A black and white photo of Yoda

Final Steps for Module #3: Teacher Response to Drafts

As you work on revising your drafts for Wednesday, keep in mind the following tips.

Don’t Make Too Many Assumptions About Your Participants

Good research questions are open-ended enough to ask a genuine question, but also come in with some assumptions that you know from past research. You have to be careful, though: even though other researchers may have studied similar populations, this doesn’t mean that your participants will fall into that population.

Instead of saying something like “why does X group do Y behavior” ask “is Y behavior present in X group, and if so: why does it exist?” The difference is subtle, but important. In the first formulation, the question assumes what you’re going to find. In the second, it asks if the behavior is present.

Student Example from a Past Class

Original:

How can intercultural health communication help health care providers with their struggles with the communication, linguistic difficulties, cultural traditions of patients from different ethnic backgrounds?

Revised:

What communication issues (linguistic, cultural, ethnic, etc.) do health care providers struggle with most?

How can intercultural health communication help health care providers with these issues?

Pare Down Your Research Questions

Many of you have too many research questions for one study. Research questions are the boundaries of a study: they delimit what you’re looking at and what you’re not. You can create very complex research projects that look at a lot of different variables, but those are very hard to create. It’s much better to take on simpler questions that are focused on a very specific variable.

Student Example from a Past Class

Original:

Conducting research across cultures presents many challenges. These unique challenges are not exclusive to the target audience, but also includes the researcher, who brings his own inherit bias. I wanted to explore how to best gather objective results absent a cultural bias when observing a demographic different from the researcher. I will do this by exploring online app dating from the LGBTQ perspective.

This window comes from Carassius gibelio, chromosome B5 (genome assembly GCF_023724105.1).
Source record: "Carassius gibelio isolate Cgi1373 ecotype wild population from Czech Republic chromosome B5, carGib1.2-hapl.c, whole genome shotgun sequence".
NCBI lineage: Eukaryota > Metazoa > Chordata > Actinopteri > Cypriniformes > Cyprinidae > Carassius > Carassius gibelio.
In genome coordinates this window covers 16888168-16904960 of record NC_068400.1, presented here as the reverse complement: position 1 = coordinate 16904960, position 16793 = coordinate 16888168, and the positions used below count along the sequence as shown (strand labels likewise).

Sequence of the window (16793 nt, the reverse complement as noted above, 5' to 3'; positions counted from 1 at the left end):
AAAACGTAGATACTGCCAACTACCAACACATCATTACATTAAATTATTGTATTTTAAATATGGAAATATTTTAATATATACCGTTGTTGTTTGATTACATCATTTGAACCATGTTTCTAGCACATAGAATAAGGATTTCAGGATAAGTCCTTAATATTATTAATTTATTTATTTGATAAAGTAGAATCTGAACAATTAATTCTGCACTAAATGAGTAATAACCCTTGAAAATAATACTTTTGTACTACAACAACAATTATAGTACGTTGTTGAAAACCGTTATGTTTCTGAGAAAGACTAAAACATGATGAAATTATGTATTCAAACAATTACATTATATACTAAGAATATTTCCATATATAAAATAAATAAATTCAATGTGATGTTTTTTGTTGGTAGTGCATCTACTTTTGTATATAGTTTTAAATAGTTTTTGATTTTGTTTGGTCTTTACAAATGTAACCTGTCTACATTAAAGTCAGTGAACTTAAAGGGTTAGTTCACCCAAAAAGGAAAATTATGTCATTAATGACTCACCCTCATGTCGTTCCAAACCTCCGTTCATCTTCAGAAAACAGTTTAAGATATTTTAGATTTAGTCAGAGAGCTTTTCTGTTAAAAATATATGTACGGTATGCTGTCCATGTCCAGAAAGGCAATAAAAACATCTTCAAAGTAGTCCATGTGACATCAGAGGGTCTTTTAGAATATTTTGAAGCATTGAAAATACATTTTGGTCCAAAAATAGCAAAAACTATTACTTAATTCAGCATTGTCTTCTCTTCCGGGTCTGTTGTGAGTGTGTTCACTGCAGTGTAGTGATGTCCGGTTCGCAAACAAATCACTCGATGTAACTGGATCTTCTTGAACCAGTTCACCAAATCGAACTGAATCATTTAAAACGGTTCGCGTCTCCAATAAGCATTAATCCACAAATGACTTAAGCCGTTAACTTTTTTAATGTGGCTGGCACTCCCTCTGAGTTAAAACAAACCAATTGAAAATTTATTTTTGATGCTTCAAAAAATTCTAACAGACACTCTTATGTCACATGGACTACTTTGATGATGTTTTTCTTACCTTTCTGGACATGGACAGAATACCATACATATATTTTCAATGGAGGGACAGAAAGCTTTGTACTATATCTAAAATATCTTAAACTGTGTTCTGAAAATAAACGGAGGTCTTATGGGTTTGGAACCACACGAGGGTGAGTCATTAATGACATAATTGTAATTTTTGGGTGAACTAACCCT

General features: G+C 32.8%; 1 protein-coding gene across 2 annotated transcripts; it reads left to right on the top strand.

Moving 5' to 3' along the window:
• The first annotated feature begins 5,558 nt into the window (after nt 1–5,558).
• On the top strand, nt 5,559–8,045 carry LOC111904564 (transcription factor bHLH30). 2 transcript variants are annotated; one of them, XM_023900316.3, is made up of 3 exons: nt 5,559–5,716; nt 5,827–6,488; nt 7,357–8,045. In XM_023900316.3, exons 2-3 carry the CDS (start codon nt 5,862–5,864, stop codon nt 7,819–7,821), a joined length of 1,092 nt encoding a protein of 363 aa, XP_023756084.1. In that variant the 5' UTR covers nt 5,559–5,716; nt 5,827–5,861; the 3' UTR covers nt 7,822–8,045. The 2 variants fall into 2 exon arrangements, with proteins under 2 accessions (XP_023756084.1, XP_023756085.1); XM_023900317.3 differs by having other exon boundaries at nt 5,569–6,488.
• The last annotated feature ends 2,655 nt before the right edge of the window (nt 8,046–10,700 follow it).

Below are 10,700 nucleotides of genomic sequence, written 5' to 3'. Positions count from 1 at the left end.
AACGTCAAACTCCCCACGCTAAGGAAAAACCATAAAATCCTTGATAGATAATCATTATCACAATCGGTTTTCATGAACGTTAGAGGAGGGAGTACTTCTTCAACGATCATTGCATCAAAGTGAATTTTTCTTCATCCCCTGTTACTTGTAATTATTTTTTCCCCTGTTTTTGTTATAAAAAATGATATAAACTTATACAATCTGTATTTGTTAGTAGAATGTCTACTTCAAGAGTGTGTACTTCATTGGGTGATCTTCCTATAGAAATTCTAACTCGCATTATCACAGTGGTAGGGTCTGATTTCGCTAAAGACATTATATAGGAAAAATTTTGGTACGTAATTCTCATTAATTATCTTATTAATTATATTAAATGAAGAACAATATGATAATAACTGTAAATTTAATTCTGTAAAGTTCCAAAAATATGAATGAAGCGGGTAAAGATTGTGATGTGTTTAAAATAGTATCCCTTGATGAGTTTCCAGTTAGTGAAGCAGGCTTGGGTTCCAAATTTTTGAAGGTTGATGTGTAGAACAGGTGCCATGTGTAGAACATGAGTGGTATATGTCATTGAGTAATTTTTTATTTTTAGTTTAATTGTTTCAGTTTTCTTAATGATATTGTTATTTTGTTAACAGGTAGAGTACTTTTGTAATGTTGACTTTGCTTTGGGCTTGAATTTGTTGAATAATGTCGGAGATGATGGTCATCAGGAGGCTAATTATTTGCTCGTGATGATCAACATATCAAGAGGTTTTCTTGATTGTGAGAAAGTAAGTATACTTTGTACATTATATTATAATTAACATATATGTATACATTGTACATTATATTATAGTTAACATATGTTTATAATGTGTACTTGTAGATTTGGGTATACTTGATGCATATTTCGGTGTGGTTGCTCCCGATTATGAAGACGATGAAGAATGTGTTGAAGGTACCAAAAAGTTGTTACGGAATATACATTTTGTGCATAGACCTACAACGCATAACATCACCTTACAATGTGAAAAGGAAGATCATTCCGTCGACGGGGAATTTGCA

Revised:

Conducting research across cultures presents many challenges. These unique challenges are not exclusive to the target audience, but also includes the researcher, who brings his own inherent biases. In order to examine researcher bias, I will conduct an authoethnography of cultural stereotypes in online data apps targeted at LGBTQ users. I will begin by identifying stereotypes in marketing landing pages for online dating targeted at LGBTQ users. Then I will explore actual dating profiles to see how they display and/or subvert these stereotypes.

Here the researcher starts out with a lot of potential variables (intercultural research, bias, demographics, sexual preference, stereotypes, etc.). I have paired it down to one variable: cultural bias in online dating apps.

Cite Your Claims

It is important in your introduction/problem state to cite claims you are making. Anyone looking at a research proposal will want to see that you’ve done your homework.

How Will You Record Data?

In the age of omnipresent video-recording, I’m amazed by how few researchers make use of it. Taking notes will always be problematic, because you’ll lose about 80% of what actually transpired, including direct quotations, body language, etc. I only use note-taking when video-recording is impossible or completely impractical, such as during a busy activity involving a lot of people that participants are mixed in with. I video-record about 90% of my study data, however, because that’s the way to get the best data.

Final Steps for Module

5) 10/18/21 by Midnight ET >>

Post an answer to the following research question as a comment on the posts of each person’s webpage on this course website.

Each module, I will ask you a research question, which you must post a response to as a comment on the posts of each of your peers. Your research question for this module is the following:

  • Looking at this author’s Research Instrument: do the activities mentioned form a cohesive instrument? Does this instrument appear rigorous (systematic, credible, etc.)? Are there additional activities they might want to add to this instrument? Is tweaking their research question called for? Are there activities that don’t seem to fit their research question?

6) 10/20/21 by Midnight ET >>

Revise all your documents and hand them in:

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